All contestant’s horses must have been owned by the current owner or rider for one year prior to the competition entered, except in the Cowboy and Wrangler classes, where all that must be proved is ownership at the time of the show. The horse cannot be an AQHA leased horse. The RHAA recognizes horses owned in a partnership and they may be shown so long as they meet the RHAA requirements for the class they will be shown in. This means that a registered horse must be in both parties’ names or in the name of the partnership, and proof of the partnership must be provided. The horse in partnership must have been owned in partnership for one year prior to the first event entered. A horse owned in partnership that will be shown in the Cowboy class must be in both parties’ names. The burden of proof for ownership is upon the owner/contestant and it is up to each individual event director or secretary to approve the qualification. If the rider of the horse is not the owner, but is instead an employee of the ranch-owner of the horse, then the employee must be a full-time employee of the ranch doing general ranch work and must have worked on this ranch at least six months prior to the competition entered. A signed statement from the employer will sustain this, stating that this employee receives wages as a main source of income from the ranch and works on this ranch on a full time basis. In the Cowboy and Wrangler classes, the contestant must-1) own the horse being shown (there is no time limit on this ownership for this class), and/or; 2) the RHAA member has to have been a fulltime employee of the owner of the horse for at least six (6) months prior to competing in this event. The show must submit proof of ownership and/or employment. This proof must accompany the show results, along with the sanctioning fee. In the event that proof of employment must be provided, documentation will be submitted to Kelly Gill. Kelly Gill is RHAA legal council and all information will be confidential. A family member may ride another family member’s horse provided it is a member of the immediate family. This is defined as the spouse or immediate blood offspring or spouses of immediate blood offspring.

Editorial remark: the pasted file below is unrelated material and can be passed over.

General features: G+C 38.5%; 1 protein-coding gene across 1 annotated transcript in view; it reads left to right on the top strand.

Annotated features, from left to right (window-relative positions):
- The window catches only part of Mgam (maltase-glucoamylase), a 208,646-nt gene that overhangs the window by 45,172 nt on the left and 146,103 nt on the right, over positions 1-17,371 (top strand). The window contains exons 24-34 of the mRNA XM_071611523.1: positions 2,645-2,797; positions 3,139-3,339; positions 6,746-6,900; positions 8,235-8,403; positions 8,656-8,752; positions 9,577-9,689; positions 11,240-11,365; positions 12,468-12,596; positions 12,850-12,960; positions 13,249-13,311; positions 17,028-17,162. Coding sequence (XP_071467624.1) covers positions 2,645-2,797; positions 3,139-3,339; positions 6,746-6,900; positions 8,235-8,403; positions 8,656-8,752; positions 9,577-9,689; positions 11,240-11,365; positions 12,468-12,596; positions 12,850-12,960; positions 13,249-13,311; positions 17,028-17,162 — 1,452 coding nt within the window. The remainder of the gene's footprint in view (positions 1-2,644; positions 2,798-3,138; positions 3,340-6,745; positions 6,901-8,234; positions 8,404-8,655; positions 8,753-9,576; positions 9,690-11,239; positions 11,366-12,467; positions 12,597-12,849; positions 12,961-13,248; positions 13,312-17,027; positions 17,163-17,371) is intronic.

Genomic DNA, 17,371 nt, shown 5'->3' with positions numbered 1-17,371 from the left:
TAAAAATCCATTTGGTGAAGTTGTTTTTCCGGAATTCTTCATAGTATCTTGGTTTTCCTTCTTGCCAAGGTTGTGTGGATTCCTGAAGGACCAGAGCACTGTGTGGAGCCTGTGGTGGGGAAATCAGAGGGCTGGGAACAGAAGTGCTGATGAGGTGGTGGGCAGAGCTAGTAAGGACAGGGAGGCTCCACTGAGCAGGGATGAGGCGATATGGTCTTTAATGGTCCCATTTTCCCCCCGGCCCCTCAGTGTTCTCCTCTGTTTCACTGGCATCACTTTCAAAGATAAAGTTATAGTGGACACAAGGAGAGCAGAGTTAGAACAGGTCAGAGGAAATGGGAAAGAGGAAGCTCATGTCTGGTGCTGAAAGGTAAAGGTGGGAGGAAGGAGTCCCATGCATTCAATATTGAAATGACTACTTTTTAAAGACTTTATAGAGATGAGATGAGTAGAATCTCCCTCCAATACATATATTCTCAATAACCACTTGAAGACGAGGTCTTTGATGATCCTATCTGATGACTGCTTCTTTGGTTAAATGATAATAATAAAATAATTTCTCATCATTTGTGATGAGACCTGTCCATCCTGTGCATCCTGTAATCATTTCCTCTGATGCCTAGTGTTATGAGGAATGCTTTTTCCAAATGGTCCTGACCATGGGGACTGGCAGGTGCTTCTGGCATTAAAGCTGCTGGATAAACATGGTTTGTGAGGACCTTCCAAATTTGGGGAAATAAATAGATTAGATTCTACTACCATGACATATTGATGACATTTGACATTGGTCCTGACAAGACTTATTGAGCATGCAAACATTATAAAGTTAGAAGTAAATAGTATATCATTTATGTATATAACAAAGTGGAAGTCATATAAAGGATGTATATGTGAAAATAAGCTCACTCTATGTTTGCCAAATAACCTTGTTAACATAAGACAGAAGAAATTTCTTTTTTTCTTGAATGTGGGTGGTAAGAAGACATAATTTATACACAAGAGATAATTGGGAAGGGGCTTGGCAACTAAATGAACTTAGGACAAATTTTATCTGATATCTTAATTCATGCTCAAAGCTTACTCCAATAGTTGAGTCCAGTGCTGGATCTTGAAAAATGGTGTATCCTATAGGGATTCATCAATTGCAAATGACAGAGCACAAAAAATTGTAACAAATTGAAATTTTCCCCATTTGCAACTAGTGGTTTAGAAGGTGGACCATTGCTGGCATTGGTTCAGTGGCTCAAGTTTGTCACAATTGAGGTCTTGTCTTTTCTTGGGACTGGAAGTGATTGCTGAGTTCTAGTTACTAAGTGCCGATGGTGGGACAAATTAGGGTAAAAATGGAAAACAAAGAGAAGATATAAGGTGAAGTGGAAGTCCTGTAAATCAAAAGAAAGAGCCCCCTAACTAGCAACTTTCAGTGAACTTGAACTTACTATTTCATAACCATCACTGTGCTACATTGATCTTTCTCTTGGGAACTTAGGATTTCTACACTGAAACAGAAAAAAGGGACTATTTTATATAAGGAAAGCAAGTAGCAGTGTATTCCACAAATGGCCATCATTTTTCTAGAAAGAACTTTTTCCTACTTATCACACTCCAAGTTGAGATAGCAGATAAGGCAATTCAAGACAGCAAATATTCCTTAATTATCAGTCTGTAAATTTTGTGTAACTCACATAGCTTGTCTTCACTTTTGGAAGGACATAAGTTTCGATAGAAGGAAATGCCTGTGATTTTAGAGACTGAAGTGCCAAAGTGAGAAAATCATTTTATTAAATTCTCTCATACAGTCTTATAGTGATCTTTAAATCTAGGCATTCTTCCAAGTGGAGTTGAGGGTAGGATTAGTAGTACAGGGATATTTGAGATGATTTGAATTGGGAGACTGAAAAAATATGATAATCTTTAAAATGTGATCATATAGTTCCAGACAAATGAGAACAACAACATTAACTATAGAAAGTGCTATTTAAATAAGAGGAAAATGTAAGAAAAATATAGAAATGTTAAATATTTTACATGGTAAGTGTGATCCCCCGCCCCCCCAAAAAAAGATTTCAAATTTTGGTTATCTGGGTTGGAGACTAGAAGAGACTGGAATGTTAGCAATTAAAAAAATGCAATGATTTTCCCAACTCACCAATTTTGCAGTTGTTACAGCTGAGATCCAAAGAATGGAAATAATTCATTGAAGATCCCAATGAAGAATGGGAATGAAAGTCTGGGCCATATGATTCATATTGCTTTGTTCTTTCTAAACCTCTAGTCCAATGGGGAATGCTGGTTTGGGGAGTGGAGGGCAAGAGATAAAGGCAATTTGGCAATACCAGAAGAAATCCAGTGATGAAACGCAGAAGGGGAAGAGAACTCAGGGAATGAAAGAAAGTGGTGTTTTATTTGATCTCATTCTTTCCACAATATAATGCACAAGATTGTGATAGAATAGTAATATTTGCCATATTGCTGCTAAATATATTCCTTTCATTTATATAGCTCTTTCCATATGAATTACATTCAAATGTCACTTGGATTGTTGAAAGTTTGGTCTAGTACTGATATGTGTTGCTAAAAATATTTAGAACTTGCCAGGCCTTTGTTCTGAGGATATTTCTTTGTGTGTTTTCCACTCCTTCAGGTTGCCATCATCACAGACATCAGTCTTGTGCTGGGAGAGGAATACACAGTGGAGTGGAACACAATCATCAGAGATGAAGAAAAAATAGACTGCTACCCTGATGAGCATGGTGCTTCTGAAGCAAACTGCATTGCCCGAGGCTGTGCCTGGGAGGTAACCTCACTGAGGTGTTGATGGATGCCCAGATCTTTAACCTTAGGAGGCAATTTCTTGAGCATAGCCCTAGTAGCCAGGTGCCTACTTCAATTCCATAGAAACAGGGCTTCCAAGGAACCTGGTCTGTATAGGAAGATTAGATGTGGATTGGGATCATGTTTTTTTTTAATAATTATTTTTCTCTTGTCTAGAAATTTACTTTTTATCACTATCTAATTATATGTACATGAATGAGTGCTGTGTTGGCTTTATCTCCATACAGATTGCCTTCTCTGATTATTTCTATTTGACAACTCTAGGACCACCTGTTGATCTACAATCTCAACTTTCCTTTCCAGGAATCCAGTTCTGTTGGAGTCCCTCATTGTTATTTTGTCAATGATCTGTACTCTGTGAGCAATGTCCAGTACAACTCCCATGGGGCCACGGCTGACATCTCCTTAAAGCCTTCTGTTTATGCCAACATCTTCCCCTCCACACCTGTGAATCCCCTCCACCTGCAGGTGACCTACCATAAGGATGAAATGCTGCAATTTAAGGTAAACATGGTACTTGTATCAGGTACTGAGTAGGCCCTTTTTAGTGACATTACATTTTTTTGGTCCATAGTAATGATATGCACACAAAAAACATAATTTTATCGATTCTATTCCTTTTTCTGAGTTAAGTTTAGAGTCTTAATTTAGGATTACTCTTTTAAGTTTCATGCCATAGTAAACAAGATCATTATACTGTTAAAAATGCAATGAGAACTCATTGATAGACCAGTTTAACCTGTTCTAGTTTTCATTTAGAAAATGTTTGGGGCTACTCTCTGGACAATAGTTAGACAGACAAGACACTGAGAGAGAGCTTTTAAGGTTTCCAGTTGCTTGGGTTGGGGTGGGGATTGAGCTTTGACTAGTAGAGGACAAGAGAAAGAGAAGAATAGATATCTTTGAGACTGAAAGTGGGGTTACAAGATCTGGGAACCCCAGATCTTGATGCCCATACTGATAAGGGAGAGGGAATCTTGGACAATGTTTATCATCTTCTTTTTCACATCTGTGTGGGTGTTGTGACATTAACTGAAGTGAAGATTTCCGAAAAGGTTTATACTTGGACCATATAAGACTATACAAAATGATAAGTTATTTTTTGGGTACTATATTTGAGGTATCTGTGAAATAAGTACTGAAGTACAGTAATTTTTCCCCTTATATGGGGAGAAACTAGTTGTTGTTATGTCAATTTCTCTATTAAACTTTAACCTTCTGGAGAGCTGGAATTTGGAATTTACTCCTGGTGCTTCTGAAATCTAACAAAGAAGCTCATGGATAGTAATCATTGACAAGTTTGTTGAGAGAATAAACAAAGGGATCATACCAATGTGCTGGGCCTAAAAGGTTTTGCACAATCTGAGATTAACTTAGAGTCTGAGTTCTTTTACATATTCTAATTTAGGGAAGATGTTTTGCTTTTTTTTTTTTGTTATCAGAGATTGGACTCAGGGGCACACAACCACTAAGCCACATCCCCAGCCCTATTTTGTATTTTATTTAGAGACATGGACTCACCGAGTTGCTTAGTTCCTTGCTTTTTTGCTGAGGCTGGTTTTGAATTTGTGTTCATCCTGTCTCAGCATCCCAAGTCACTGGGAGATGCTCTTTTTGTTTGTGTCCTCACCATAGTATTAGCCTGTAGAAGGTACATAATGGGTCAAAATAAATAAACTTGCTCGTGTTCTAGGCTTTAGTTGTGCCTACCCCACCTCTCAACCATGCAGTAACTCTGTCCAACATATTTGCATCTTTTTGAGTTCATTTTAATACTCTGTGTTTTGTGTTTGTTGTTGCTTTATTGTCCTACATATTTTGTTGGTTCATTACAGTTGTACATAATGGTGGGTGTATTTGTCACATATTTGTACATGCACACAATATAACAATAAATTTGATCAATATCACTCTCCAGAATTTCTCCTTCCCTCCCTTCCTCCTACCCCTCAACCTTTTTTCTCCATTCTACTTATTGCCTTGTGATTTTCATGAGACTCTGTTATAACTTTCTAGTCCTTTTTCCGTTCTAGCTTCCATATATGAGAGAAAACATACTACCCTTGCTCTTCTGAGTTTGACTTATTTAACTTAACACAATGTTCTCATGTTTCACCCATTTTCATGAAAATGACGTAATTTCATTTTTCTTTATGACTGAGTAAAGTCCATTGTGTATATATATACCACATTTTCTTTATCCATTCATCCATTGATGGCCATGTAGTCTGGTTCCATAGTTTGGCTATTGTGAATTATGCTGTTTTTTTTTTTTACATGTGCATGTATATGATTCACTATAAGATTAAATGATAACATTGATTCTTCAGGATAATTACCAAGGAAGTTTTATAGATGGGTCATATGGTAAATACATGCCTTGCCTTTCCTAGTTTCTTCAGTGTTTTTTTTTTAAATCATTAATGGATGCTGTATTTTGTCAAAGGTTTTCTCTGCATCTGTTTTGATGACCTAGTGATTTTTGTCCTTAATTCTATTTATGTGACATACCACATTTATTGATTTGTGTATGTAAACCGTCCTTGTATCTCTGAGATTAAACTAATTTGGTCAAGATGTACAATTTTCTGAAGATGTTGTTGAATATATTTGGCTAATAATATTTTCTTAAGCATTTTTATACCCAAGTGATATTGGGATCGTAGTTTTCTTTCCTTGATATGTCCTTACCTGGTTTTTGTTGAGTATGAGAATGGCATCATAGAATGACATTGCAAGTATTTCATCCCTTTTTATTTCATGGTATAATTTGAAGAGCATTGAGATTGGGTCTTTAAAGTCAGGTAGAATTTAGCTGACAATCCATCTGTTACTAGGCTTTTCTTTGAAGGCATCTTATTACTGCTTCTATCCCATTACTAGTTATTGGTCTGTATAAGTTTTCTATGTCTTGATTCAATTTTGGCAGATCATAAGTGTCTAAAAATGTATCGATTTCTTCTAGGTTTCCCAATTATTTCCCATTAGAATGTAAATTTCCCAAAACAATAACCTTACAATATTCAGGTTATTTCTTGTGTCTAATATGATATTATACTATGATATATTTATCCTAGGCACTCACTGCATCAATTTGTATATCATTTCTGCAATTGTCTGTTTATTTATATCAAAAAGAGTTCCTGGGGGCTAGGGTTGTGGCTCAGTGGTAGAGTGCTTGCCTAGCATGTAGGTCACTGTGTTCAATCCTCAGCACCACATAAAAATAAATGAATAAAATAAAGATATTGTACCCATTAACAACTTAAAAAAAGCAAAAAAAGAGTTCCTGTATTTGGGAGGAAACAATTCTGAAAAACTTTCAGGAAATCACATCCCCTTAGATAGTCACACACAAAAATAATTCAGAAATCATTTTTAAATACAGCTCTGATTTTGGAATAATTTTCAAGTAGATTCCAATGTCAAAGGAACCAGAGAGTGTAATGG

A first time violation of the ownership rule will result in a $500.00 fine and a six-month suspension from member privileges of the RHAA. A second violation by the same member will result in an additional $500.00 fine and a one-year suspension. A third violation will result in a third $500.00 fine plus an additional one-year suspension, or at the discretion of the RHAA Board of Directors, a possible lifetime suspension from any RHAA activities or membership.
AGE OF CONTESTANTS